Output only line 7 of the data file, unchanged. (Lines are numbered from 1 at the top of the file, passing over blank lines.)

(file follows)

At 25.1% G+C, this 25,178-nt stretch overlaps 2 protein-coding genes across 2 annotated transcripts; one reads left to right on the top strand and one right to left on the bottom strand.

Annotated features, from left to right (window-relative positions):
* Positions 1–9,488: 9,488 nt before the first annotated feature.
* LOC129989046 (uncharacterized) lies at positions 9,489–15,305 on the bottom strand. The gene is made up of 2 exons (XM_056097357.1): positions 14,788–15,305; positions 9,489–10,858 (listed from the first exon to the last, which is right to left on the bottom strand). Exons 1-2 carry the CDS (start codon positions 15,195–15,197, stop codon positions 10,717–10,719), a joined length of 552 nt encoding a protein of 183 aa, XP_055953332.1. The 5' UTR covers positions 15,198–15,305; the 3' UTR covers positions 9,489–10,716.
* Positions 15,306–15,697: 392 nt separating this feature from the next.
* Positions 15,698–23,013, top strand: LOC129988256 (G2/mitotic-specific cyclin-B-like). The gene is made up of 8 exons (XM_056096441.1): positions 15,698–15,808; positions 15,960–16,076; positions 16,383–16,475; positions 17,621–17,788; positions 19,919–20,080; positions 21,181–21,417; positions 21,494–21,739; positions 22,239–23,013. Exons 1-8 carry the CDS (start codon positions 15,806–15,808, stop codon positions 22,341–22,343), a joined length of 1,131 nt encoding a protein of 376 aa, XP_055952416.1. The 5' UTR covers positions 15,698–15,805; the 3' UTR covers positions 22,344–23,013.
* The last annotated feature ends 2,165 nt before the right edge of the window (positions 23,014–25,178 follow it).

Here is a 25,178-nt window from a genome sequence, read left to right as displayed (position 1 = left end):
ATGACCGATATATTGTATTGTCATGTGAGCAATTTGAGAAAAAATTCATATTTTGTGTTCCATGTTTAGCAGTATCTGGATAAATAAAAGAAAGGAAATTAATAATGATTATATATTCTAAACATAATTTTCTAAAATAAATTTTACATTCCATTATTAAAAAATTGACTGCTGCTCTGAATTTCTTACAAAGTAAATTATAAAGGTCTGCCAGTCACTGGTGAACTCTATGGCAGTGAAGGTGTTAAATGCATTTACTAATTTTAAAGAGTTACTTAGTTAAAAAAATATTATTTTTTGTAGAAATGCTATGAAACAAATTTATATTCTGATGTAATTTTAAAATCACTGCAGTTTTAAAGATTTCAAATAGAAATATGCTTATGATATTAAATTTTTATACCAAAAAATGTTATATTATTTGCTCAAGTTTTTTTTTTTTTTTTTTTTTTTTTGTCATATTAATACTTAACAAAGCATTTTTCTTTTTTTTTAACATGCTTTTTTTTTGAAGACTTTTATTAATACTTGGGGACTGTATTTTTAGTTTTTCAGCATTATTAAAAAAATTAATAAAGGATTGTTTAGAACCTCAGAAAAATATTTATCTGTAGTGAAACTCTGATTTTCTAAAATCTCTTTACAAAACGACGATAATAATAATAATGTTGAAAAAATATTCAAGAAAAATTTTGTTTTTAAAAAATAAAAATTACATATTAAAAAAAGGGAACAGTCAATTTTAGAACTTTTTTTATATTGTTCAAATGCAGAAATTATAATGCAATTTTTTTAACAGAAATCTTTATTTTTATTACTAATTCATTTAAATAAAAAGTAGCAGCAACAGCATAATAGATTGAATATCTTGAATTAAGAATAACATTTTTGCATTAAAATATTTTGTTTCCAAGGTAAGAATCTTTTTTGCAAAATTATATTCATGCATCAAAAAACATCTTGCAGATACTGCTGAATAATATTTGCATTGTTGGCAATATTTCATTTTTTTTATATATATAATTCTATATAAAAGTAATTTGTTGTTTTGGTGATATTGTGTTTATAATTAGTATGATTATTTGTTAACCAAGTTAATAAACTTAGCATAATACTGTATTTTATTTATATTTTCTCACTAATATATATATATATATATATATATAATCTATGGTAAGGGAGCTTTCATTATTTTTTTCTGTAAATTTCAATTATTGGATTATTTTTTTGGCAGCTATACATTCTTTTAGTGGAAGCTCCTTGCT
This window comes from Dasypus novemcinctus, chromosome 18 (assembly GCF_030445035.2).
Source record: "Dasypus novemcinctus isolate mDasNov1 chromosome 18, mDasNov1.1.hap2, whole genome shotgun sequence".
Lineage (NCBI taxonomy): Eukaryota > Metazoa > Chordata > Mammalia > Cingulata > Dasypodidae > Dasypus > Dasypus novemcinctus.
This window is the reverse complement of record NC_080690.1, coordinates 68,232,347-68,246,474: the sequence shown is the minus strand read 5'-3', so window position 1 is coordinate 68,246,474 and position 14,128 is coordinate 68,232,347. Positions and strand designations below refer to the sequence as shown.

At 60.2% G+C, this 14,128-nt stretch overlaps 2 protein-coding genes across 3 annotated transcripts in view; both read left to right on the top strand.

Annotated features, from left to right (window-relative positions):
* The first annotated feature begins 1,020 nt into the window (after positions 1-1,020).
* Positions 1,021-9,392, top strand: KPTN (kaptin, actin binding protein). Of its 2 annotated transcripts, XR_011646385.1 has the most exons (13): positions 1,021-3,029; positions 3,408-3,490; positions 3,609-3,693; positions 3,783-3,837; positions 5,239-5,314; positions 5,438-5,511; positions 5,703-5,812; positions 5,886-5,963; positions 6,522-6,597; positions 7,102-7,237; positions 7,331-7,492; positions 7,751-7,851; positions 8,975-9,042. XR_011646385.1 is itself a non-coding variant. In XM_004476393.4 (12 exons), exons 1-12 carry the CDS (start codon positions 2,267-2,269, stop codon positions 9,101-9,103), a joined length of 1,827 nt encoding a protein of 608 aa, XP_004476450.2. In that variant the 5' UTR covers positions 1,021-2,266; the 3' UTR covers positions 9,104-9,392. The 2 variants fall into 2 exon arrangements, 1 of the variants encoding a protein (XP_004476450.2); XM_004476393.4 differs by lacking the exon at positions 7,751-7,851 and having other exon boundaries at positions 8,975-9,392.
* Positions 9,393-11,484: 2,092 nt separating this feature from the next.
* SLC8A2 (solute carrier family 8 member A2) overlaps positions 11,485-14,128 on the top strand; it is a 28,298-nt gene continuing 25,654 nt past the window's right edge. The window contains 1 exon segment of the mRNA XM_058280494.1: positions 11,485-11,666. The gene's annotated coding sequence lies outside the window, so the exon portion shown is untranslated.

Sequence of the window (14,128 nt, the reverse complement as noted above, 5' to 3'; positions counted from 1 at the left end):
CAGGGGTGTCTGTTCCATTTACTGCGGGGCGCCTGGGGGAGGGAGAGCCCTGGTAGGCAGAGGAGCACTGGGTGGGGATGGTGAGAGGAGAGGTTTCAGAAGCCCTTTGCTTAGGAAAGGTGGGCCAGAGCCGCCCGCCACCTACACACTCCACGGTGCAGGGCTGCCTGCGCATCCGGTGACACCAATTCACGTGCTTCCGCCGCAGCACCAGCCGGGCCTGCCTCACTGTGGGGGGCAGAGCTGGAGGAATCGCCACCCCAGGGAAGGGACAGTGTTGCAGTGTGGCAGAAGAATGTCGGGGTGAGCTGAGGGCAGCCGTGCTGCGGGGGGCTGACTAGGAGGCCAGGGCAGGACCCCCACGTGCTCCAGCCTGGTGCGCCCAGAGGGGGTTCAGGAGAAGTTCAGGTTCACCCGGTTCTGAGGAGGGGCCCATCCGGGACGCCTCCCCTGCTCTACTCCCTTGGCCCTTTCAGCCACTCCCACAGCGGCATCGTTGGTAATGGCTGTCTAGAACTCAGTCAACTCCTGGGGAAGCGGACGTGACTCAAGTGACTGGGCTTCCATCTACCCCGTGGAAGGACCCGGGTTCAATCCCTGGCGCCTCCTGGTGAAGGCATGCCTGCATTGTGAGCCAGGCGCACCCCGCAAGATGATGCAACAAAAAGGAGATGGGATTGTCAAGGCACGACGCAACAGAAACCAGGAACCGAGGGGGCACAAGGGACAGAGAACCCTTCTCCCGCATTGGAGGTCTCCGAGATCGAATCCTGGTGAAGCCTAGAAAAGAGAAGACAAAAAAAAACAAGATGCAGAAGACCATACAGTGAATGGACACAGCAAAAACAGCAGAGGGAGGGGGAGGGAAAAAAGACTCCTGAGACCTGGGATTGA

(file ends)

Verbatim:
* The last annotated feature ends 2,165 nt before the right edge of the window (positions 23,014–25,178 follow it).